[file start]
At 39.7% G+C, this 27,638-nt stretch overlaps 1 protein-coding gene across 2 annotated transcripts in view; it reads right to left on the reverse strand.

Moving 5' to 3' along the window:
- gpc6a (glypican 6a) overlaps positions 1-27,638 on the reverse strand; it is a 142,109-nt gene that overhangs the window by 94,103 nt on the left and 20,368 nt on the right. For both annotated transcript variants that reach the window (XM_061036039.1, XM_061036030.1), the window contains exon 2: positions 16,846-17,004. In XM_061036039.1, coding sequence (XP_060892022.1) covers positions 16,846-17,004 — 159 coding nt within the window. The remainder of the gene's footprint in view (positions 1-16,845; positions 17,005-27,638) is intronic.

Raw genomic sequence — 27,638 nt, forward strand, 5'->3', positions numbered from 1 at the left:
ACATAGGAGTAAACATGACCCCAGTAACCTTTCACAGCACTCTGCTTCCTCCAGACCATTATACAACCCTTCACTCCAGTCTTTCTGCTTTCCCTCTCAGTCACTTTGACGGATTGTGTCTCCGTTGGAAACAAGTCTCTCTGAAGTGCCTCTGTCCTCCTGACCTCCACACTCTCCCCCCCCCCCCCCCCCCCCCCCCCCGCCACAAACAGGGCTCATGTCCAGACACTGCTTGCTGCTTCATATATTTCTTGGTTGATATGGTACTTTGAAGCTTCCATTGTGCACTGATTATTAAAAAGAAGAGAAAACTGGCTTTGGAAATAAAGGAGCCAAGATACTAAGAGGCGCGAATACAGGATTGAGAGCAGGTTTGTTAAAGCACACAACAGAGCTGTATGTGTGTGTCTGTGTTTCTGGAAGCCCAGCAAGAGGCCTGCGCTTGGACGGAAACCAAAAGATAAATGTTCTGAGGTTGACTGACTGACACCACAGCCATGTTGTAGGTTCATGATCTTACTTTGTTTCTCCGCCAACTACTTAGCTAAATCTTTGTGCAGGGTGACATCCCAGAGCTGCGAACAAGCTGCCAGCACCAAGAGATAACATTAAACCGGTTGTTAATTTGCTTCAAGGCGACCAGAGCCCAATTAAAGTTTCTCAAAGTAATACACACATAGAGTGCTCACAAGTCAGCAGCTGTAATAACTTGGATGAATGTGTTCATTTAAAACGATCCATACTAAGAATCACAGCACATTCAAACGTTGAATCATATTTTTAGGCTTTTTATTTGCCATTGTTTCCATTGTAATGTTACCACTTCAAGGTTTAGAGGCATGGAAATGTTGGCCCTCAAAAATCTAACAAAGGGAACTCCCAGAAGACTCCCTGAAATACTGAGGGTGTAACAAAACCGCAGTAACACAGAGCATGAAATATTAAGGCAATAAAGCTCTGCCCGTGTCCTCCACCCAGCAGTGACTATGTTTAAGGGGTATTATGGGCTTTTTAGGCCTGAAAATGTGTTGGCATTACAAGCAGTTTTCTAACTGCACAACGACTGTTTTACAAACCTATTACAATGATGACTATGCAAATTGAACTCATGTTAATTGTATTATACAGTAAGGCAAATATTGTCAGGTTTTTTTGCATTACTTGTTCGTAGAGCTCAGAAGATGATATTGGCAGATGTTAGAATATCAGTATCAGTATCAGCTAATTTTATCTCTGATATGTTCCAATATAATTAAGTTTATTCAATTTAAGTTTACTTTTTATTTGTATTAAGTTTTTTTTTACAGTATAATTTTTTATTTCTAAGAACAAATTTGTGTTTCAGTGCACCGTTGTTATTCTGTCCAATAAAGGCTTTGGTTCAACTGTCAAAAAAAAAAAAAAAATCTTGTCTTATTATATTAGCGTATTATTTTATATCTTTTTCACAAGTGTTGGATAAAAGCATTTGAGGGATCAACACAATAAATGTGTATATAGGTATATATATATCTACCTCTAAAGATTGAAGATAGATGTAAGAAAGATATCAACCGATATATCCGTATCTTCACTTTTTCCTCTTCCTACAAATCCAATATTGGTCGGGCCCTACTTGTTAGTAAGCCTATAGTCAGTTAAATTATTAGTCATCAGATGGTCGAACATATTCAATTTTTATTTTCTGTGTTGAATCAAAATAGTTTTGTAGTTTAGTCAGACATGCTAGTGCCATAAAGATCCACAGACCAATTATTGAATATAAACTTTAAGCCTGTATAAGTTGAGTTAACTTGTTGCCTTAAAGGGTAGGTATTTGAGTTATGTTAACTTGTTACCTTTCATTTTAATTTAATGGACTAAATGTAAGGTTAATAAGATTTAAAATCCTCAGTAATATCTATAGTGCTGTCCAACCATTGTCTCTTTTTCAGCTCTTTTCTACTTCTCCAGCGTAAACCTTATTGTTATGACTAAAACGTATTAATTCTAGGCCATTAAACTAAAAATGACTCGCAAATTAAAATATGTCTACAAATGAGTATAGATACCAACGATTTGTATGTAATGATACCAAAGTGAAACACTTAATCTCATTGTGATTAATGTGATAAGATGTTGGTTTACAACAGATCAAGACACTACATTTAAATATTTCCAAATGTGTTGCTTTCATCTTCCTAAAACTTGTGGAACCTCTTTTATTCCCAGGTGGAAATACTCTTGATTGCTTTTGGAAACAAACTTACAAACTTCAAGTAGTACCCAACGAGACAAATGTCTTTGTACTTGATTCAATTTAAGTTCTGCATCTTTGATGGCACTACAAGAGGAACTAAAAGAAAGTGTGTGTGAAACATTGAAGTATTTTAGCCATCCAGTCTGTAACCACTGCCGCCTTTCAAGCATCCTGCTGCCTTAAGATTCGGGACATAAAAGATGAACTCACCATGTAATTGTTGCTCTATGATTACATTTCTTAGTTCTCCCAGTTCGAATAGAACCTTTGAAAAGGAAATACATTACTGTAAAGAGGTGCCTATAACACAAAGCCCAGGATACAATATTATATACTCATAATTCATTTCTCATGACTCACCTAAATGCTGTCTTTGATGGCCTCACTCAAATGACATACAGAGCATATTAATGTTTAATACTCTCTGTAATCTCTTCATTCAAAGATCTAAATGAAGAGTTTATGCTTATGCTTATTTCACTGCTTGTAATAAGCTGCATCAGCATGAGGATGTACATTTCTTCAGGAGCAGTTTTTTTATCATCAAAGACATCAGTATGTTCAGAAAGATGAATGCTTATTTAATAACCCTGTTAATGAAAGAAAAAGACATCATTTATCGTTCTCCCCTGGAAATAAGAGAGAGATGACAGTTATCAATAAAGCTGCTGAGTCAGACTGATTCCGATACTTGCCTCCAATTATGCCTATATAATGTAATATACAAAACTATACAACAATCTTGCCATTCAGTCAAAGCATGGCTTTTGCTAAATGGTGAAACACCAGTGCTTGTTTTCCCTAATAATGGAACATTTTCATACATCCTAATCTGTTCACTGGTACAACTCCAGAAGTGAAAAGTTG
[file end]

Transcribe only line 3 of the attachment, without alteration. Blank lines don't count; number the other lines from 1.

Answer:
- gpc6a (glypican 6a) overlaps positions 1-27,638 on the reverse strand; it is a 142,109-nt gene that overhangs the window by 94,103 nt on the left and 20,368 nt on the right. For both annotated transcript variants that reach the window (XM_061036039.1, XM_061036030.1), the window contains exon 2: positions 16,846-17,004. In XM_061036039.1, coding sequence (XP_060892022.1) covers positions 16,846-17,004 — 159 coding nt within the window. The remainder of the gene's footprint in view (positions 1-16,845; positions 17,005-27,638) is intronic.